“that man that ys byttell browed be ware of hyme for he ys lyke vnto the gogell yed man he ys a shrowe in in all manner of companye he ys deseuable and lyme handed be ware of hym.”
Modernized, this reads: “That man that is beetle-browed, beware of him, for he is like unto the goggle-eyed man. He is a shrew in all manner of company. He is deceivable and lime-handed. Beware of him.” Beetle-browed refers to very prominent and shaggy eyebrows; goggle-eyed refers to prominent eyes; and lime-handed refers to someone prone to pilfering.

Unibrows

Thomas Hill’s The contemplation of mankinde, 
contayning a singuler discourse after the art of phisiognomie 
(London, 1571) [STC 13482] includes a 
helpful image of a unibrow (Folger STC 13482, copy 1)
Unibrowed people are unsteadfast and want to eat all of your meat and drink.

Next we have a description of “the here betwine the browes and the nose,” or what we would think of as the unibrow. The unibrowed person has 
“the sygne of the graye yes he ys vnstedfaste and hontethe far and [comtethe?] good meates and drinkes nor he will not depart yf he maye.”
The passage connected to this illustration explains:
The Phisiognomer Cocles reporteth, that when the ouerbrowes appeare thicke of heares, and so plentifull or aboundaunt, that these (as the Philosopher writeth) doe discende to the beginning of the nose, and appear through the same whole formed togither: doe then signifie great adustion: and such hauing like ouerbrowes, are melancholicke, and of an euill nature: yea wicked persons, and sometimes theeues, rauishers of maydens, Murderers, but deceyuers allwayes: and to bee briefe, all vices, and wickednesse, are comprehended and knowne in those persons.
Red brows, hanging brows, and more

The whole leaf, including entries for red brows, brown hair (with straight brows), and a straight forehead.
Further down this same leaf, red brows indicate someone who is lime-handed and deceivable. Brown hair and straight brows, “not hangen but mesurable”—that is, not drooping but of moderate thickness—indicate someone of good of manners and true of heart, word, and deed. The reader is advised to remain in the fellowship of such men.
And the final eyebrow description: “hangen browes with yellow yes blacke here on his browes with white here;” that is, “hanging brows with yellow eyes, black hair on his brows, with white hair”:
That man is a stronge theff and shall be hanged
or elce slayne other eles he shall dye some
shamfull dethe for hathe of all planattes a signe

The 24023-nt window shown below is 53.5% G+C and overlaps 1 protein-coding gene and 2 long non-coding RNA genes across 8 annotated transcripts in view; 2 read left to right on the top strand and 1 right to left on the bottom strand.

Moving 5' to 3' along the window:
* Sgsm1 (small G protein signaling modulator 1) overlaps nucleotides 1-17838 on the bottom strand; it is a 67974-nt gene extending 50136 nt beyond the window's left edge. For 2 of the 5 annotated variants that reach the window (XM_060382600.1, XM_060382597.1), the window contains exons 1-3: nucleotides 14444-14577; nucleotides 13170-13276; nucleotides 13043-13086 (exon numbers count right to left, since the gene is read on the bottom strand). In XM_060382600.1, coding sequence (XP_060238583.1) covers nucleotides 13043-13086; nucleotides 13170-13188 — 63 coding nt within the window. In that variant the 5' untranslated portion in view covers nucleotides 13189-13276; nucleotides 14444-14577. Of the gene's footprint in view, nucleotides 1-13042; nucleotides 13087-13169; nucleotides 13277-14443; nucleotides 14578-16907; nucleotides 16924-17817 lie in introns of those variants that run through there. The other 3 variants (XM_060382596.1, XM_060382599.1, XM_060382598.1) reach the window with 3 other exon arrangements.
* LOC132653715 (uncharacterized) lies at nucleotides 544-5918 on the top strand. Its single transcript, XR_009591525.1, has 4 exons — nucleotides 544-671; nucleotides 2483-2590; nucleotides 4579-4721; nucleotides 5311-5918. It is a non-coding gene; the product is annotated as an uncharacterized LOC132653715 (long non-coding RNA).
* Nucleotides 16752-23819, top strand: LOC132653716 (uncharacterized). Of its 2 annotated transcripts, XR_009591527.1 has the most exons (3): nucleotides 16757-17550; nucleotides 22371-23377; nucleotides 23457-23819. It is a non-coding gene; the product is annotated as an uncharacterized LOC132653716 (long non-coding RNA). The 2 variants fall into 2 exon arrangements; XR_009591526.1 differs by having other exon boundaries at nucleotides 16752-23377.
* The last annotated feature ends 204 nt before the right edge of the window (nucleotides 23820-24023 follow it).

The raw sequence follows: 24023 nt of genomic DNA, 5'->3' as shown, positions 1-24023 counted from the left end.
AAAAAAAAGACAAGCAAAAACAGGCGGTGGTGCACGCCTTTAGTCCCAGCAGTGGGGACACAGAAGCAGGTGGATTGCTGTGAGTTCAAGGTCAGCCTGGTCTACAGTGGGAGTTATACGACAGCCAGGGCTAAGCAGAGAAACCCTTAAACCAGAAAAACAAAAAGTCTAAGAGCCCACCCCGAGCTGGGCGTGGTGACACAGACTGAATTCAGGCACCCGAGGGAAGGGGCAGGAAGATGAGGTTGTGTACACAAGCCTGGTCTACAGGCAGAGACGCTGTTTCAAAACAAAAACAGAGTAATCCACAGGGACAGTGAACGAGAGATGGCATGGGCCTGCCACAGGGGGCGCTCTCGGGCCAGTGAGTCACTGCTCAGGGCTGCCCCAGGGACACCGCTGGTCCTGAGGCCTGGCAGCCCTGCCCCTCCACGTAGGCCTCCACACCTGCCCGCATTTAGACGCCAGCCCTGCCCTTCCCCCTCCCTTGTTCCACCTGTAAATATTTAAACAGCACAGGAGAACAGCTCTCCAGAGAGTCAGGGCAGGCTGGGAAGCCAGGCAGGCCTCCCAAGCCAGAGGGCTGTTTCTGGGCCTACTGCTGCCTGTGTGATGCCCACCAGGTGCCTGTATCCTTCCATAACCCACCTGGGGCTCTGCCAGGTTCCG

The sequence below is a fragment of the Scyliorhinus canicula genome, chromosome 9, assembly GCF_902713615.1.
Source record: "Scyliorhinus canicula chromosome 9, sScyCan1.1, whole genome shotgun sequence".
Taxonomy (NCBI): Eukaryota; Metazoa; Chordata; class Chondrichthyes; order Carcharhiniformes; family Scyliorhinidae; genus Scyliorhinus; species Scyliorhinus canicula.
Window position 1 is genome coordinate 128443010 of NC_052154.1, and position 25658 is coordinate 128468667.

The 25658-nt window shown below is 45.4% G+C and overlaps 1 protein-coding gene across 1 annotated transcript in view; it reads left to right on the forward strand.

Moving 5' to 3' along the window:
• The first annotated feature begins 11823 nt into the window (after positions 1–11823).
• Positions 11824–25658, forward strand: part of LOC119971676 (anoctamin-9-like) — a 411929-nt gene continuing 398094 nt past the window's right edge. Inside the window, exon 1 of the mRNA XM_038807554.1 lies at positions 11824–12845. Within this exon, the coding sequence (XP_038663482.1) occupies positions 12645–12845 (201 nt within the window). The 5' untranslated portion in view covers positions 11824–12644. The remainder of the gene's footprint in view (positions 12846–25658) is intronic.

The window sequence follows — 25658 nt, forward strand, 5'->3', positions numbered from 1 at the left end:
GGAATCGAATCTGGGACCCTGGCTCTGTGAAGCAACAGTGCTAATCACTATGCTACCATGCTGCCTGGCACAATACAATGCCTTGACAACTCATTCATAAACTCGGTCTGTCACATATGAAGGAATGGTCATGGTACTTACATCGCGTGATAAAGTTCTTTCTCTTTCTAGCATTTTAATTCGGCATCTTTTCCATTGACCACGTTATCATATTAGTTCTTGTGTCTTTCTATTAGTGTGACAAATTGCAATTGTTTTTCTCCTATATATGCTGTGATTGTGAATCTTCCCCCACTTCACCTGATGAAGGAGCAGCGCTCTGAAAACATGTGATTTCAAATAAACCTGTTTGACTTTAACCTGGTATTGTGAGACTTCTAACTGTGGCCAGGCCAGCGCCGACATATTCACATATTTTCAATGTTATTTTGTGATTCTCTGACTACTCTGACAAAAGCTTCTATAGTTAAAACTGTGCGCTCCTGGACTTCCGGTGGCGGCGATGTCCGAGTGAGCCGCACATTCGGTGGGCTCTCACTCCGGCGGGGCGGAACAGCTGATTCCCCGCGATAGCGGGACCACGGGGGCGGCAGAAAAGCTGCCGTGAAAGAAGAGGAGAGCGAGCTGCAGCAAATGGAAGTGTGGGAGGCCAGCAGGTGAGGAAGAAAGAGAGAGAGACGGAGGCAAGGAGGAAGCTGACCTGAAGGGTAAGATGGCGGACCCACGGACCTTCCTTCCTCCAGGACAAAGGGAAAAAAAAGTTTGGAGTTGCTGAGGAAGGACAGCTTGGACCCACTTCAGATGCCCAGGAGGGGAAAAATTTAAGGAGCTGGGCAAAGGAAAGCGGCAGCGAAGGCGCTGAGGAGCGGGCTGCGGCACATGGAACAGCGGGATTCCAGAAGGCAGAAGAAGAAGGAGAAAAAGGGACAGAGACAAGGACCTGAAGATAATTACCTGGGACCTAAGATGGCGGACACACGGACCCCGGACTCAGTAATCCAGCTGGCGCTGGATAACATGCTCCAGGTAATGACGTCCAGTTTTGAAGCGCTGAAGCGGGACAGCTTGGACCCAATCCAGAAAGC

as saynte Austen sayethe, and godwyne the abbote
for the men that be borne in suche a tyme that
he shall have hys desceuynge but that clerkes
sayethe that over all thynges all mysdedes and
good prayers destroyethe wyked desceuynges.
Other entries refer to forehead types, head size, ear and nose features, hair color and length, and lack of hair altogether (“balled” men). 
It might be easy to laugh at the idea that eyebrows and other facial features could be indicative of one’s character, but physiognomy, in combination with astrology and humoral theory, was a popular pseudo-science in the early modern period, leading people to evaluate past actions and predict future behavior based on one’s visage. It remained popular at least into Victorian times. This is from The Physiognomist's Own Book: an introduction to physiognomy drawn from the writings of Lavater, from 1841:

"CUNNING, DECEIT, AVARICE.
In such a face we may search in vain, for a single expression of frankness; for the slightly projecting chin, when accompanied with small penetrating eyes, denotes the absence of sincerity. There is no display of benevolence in the oblique mouth ; and avarice reveals itself in the close-locked lips. Combine all these features, and they result in a cunning, deceitful, avaricious, and not merely firm, but stubborn old fellow. Such a man moves quick, and speaks slowly and circumspectly; for suspicion is the mainspring of his character."
Ask the Past has a passage from a similar work, dated 1562:
John Bulwer, Anthropometamorphosis
"The eyebrowes that be very heary declare folyshnes of maners and mischiefe... The eyebrowes whyche descende downe warde on the syde of the nose, and raysed vpward on the syde of the temples, and hangyng downeward on bothe sydes declare the man to be wythout shame enuious, folyshe insatiable, and lyke vnto hogges. The eyebrowes which descend crooked on the side of the nose declare the man to be witty in naughty thinges, and whan they be crooked on the out side of the eye, they signifie the man to be recreatife & merry... When the eyebrowes comme togyther, they shewe the man to be verye pensyfe and not very wyse." 
~Richard Roussat, Arcandam